The one 'Star' that still shines for Blunkett

Wapping offered early comfort to the disgraced politician, but Sheffield is where the heart really is
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The Independent Online

David Blunkett was comforting himself on Wednesday evening after a bad day losing his job by drinking in Wapping with Wade and her boss, Rupert Murdoch. Wade went on to a night that ended in violence and police custody. Blunkett went off for a chat with The Star.

The day before had been a good one for The Star, with the political correspondents of the national newspapers naming it and quoting it. It was the only place they could find any quotes from David Blunkett. The day before he left the Government for the second time, he went back to his roots: he spoke to the paper he has spoken to since entering local politics aged 22.

The Star took a cool approach, labelling the story "exclusive" but putting it on page seven. Blunkett used The Star's Tuesday piece to maintain that he would not be resigning. By Thursday - "exclusive" again but this time front page - it was "a phenomenal thank you to the people of Sheffield, first for supporting me, second for believing me and third for actually understanding what has been happening on the national scale".

Powell says: "He always will find time to talk to us. And when we do get to him he'll give straight answers. If asked a question, he'll answer it. I remember talking to him at the time of the Bernie Ecclestone, Formula One row. David was a Cabinet minister. I was surprised at the frankness of his answers. That's part of his problem; he's too honest."

Not a view necessarily shared by those who felt the Secretary of State for Work and Pensions had no alternative but to resign after failing to disclose details of his shareholdings and other financial interests.

But in Sheffield, Blunkett has a lot of support. Powell has known him for 20 years and says he understands completely the shared interest of the local MP and the local paper in being positive about the area they represent and report.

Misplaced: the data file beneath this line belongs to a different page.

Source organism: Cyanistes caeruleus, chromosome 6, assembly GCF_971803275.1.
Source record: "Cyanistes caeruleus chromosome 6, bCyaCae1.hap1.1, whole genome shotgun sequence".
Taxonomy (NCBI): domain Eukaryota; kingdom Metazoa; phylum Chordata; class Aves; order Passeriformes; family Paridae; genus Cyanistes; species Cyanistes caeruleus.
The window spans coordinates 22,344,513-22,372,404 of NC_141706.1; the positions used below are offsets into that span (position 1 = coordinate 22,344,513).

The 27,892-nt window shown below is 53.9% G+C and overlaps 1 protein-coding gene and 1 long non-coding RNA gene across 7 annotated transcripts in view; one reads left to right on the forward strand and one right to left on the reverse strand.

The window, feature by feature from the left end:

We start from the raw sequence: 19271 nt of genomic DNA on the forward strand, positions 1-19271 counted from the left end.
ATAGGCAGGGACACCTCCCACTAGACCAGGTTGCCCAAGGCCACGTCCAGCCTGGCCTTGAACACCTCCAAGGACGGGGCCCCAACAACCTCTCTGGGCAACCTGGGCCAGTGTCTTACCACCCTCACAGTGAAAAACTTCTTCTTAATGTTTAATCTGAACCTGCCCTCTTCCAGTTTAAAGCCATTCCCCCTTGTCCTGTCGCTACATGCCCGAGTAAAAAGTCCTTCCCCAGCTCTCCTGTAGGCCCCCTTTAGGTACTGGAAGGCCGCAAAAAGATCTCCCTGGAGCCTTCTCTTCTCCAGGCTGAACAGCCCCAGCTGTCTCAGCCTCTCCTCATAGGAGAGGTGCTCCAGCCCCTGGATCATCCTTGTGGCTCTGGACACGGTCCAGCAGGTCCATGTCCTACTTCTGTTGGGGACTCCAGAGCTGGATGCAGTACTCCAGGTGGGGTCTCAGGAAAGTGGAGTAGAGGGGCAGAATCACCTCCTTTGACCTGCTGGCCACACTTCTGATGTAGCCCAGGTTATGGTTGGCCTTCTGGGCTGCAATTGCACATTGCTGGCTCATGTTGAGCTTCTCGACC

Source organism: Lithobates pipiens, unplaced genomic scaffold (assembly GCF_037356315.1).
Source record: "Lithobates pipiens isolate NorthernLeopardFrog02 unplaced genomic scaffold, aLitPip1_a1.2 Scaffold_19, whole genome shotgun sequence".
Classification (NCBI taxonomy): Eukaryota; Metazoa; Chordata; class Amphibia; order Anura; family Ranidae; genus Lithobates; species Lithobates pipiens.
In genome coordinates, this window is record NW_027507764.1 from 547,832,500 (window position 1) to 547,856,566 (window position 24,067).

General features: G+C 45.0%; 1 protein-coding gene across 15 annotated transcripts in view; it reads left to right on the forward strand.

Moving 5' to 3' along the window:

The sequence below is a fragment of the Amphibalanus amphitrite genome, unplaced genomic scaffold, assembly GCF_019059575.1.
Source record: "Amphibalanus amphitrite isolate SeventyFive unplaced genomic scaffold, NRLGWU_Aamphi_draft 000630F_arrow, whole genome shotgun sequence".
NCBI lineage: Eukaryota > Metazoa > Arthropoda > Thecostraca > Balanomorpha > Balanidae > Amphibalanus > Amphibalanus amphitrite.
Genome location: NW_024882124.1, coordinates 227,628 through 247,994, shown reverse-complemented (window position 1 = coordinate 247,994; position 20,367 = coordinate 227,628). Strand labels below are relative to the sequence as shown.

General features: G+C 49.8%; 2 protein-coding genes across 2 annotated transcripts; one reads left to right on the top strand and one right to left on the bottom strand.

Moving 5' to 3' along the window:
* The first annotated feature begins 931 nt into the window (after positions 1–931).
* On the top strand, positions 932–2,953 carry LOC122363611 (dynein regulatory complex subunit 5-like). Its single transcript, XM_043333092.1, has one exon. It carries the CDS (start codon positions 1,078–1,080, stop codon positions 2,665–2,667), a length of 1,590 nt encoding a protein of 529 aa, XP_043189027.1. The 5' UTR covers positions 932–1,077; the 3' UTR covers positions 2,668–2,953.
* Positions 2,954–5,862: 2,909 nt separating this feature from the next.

As he climbed the political ladder, Blunkett always remained a constituency MP. Even his critics in Sheffield will concede that he fights for the city he loves. He is available there most weekends on constituency matters. It cannot be a frequent occurrence for a home secretary to spend two hours on a Friday calling at a university journalism department to take part in an exercise. Blunkett did.

The relationship between MPs and their local paper is an extension of the relationship with the constituency. MPs know that if they are not appearing in their local paper they are not "doing anything" - that they have "disappeared off to London". The sensible MP, particularly the one with the marginal seat, will not only ask questions in the House of relevance to the constituency but make sure the answers, with suitable spin, are in the paper. Few local papers now have correspondents in Westminster, so the MP must make sure the news reaches home.

The most famous local newspaper involvement with a Cabinet resignation was in May 1993 when the Grimsby Telegraph brought the first news of Norman Lamont's resignation from the John Major government. As one of those boys who confides in his mum, the Chancellor of the Exchequer told his mother he was going to resign. She told the Grimsby Telegraph. Later, news reached London.

With the odd altercation along the way, Blunkett has stuck with The Star and The Star has stuck with Blunkett. That is the way with local papers and their celebrity MPs. The paper will tend to play it straight and to feel a little awkward about the affairs of the heart rather than of state. So it can be comforting when the MP returns home.

But when you've been seduced by Annabel's, will Gatecrasher One, the night spot on the site of the old Roper & Wreaks Sheffield steelworks, seem as good? When you've wined and dined with the editor and proprietor of The Sun, will Powell seem as exciting?

Blunkett will find national press interest in him will diminish rapidly. He may claim to welcome that. He won't mean it. But Sheffield and The Star will not desert him. There is comfort in that.

Peter Cole is professor of journalism at the University of Sheffield